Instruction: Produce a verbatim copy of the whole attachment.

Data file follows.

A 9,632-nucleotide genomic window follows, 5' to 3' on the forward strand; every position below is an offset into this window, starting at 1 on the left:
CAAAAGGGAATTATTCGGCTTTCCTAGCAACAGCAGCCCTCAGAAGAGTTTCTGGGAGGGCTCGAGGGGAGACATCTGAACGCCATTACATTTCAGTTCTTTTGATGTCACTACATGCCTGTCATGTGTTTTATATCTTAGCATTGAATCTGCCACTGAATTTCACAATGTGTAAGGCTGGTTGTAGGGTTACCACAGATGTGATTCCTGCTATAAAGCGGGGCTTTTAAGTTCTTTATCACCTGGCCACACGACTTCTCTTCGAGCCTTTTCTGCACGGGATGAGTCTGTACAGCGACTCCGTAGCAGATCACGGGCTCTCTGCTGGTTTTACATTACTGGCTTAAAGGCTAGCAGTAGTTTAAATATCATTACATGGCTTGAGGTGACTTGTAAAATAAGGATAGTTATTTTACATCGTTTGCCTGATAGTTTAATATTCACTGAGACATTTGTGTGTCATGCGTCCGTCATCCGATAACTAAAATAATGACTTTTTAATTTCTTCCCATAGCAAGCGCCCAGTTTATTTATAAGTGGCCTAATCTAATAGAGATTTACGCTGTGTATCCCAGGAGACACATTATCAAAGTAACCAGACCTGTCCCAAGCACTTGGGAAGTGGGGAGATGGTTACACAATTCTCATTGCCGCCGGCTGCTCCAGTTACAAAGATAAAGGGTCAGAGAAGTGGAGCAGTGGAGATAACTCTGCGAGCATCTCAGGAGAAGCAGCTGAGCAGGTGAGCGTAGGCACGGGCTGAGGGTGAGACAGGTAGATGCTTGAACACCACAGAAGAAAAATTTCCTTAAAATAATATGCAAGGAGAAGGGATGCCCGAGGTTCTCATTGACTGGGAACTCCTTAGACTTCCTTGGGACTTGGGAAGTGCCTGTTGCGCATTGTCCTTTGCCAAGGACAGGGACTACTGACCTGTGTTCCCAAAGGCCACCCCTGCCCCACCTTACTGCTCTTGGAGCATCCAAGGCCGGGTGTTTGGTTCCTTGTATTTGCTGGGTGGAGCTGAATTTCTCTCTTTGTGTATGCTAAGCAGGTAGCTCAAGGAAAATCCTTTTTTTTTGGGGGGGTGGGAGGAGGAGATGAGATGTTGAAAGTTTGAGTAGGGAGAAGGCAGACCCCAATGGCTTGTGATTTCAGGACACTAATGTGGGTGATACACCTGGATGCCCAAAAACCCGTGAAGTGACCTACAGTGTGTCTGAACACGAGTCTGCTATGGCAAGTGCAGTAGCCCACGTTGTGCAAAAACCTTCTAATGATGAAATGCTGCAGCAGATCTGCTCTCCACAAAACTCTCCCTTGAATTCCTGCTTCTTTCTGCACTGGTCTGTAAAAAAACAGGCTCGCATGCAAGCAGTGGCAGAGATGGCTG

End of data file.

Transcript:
A 9,632-nucleotide genomic window follows, 5' to 3' on the forward strand; every position below is an offset into this window, starting at 1 on the left:
CAAAAGGGAATTATTCGGCTTTCCTAGCAACAGCAGCCCTCAGAAGAGTTTCTGGGAGGGCTCGAGGGGAGACATCTGAACGCCATTACATTTCAGTTCTTTTGATGTCACTACATGCCTGTCATGTGTTTTATATCTTAGCATTGAATCTGCCACTGAATTTCACAATGTGTAAGGCTGGTTGTAGGGTTACCACAGATGTGATTCCTGCTATAAAGCGGGGCTTTTAAGTTCTTTATCACCTGGCCACACGACTTCTCTTCGAGCCTTTTCTGCACGGGATGAGTCTGTACAGCGACTCCGTAGCAGATCACGGGCTCTCTGCTGGTTTTACATTACTGGCTTAAAGGCTAGCAGTAGTTTAAATATCATTACATGGCTTGAGGTGACTTGTAAAATAAGGATAGTTATTTTACATCGTTTGCCTGATAGTTTAATATTCACTGAGACATTTGTGTGTCATGCGTCCGTCATCCGATAACTAAAATAATGACTTTTTAATTTCTTCCCATAGCAAGCGCCCAGTTTATTTATAAGTGGCCTAATCTAATAGAGATTTACGCTGTGTATCCCAGGAGACACATTATCAAAGTAACCAGACCTGTCCCAAGCACTTGGGAAGTGGGGAGATGGTTACACAATTCTCATTGCCGCCGGCTGCTCCAGTTACAAAGATAAAGGGTCAGAGAAGTGGAGCAGTGGAGATAACTCTGCGAGCATCTCAGGAGAAGCAGCTGAGCAGGTGAGCGTAGGCACGGGCTGAGGGTGAGACAGGTAGATGCTTGAACACCACAGAAGAAAAATTTCCTTAAAATAATATGCAAGGAGAAGGGATGCCCGAGGTTCTCATTGACTGGGAACTCCTTAGACTTCCTTGGGACTTGGGAAGTGCCTGTTGCGCATTGTCCTTTGCCAAGGACAGGGACTACTGACCTGTGTTCCCAAAGGCCACCCCTGCCCCACCTTACTGCTCTTGGAGCATCCAAGGCCGGGTGTTTGGTTCCTTGTATTTGCTGGGTGGAGCTGAATTTCTCTCTTTGTGTATGCTAAGCAGGTAGCTCAAGGAAAATCCTTTTTTTTTGGGGGGGTGGGAGGAGGAGATGAGATGTTGAAAGTTTGAGTAGGGAGAAGGCAGACCCCAATGGCTTGTGATTTCAGGACACTAATGTGGGTGATACACCTGGATGCCCAAAAACCCGTGAAGTGACCTACAGTGTGTCTGAACACGAGTCTGCTATGGCAAGTGCAGTAGCCCACGTTGTGCAAAAACCTTCTAATGATGAAATGCTGCAGCAGATCTGCTCTCCACAAAACTCTCCCTTGAATTCCTGCTTCTTTCTGCACTGGTCTGTAAAAAAACAGGCTCGCATGCAAGCAGTGGCAGAGATGGCTG